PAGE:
121. The note of the meeting of 26th October records a similar statement about the invitations, and concerns raised by Mr Douvis as to the situation. The note also records words of re-assurance from Mr Ciclitira, explaining what work has been done, and in particular that there had been success in relation to the players’ attendance. Mr Douvis is then recorded as saying: “Because of the delay and the lack of organization of the presentations, we cannot sell the event. This is the biggest problem. We met in June … From then till now we hear from FIFPro that nobody is coming, therefore how possibly as a serious government can we accept all this? On the 23rd of the present month the letter was saying no”. Mr Ciclitira is then recorded as saying that everyone will see the players who will come, and that he has come to the meeting in order to discuss decreasing the expenditure. He proposed a figure of €2.8 million.
  122. There is no dispute that these notes give an accurate impression of the course the meetings took. In fact the discussions were long and difficult. At one point those on the RAM side left the Ministry to go back to London, without any form of agreement being reached. But they returned, and the discussion went on late into the evening. On the RAM side further time was spent in the night trying to work out what figures might be acceptable. And the meeting resumed on the morning of 27th October. There is no dispute that an agreement in principle as to at least some matters was reached that morning, namely that the consideration would be reduced to €2.2 million, and that the Ministry would assume responsibility for some of the so-called deliverables of RAM, and that RAM was relieved of the obligation to secure the attendance of an artist. There is also no dispute that the parties expected formally to exchange letters.
  123. The issues canvassed are: first, whether those three points were the only ones on which the parties had agreed and intended to agree, (so that an agreement was legally binding), or whether there were further points which remained for discussion before a final agreement could be reached; second, whether the terms set out in the handwritten note agreed on 27th October were too vague and uncertain to constitute a binding agreement in law; third, whether the agreement reached would only become binding when reduced to writing and agreed in that form over the weekend and early the following week, and fourth, (if RAM fails on the preceding issues) whether Mr Manley and Mr Ciclitira had authority to bind RAM to an oral agreement on 27th October. This fourth point is not pleaded.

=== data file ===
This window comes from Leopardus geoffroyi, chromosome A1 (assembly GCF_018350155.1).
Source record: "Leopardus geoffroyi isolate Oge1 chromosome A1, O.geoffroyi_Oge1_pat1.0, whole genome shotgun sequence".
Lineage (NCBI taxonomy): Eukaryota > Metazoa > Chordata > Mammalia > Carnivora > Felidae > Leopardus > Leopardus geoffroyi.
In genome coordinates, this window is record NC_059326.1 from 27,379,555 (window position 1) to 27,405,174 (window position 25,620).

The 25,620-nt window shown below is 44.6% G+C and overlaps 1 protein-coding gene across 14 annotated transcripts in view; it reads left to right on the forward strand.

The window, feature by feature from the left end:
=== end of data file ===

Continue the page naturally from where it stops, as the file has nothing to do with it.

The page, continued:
124. The agreement (such as it was) on the deliverables to be transferred to the Ministry is set out in the next contemporaneous document. It is a two page note handwritten by Ms Papapolyzou late on 26th October and headed “Deliverables to RAM/PMG”. It is a list of some twenty or more items which had been matters which RAM was responsible for providing under the Agreement (as varied in September 2006) but for which the Ministry was agreeing to assume responsibility. These are the items referred to in para 19 of the Defence which is summarised in para 18 above. The first item is typical of the format: “Hair and makeup 3 people”. One which Mr Mitchell submits is too vague is: “UN Costs – > Government”.
  125. On 27th October FIFPro wrote to RAM and to Mr Douvis a letter which, for the first time, gave a relatively optimistic report as to the prospects for the attendance of players. It recorded positive responses from Madrid and Barcelona on defenders, from Spain on strikers, from the World Best Player. Other responses, in relation to the goalkeeper, to midfielders in Italy and to players without a club are said to be unavailable or unclear. Negative responses are recorded in relation to players in England.
  126. On 27th October 2006 at 19:48 Mr Perring of PMG sent to Ms Papapolyzou an e-mail. An attachment was a document he had written headed “MoC FIFPro World XI Player Awards Deliverables” which he referred to as the list “discussed yesterday/this morning and reflecting your handwritten notes”. The document covers just over two pages in small typescript.
  127. As already noted, there are invitations bearing the date 27th October, apparently ready to be sent out.
  128. On 27th October at 16:00 the Committee met, with Mr Douvis and Mr Stamou present. Only two subjects are minuted as having been discussed, namely the letter of that date from FIFPro and the Committee’s decision to issue a Press Release giving details of the event and the players who will attend. The draft Press Release is signed by Mr Douvis and contains a page and a half of closely typed details, including the names and clubs of the 55 nominees.
  129. On 27th October at 20:15 Ms Papapolyzou replied to this e-mail, saying that she attached her preliminary comments but that she had still not discussed them with the Ministry. Her comments are added in the form of tracked changes to a Word document file.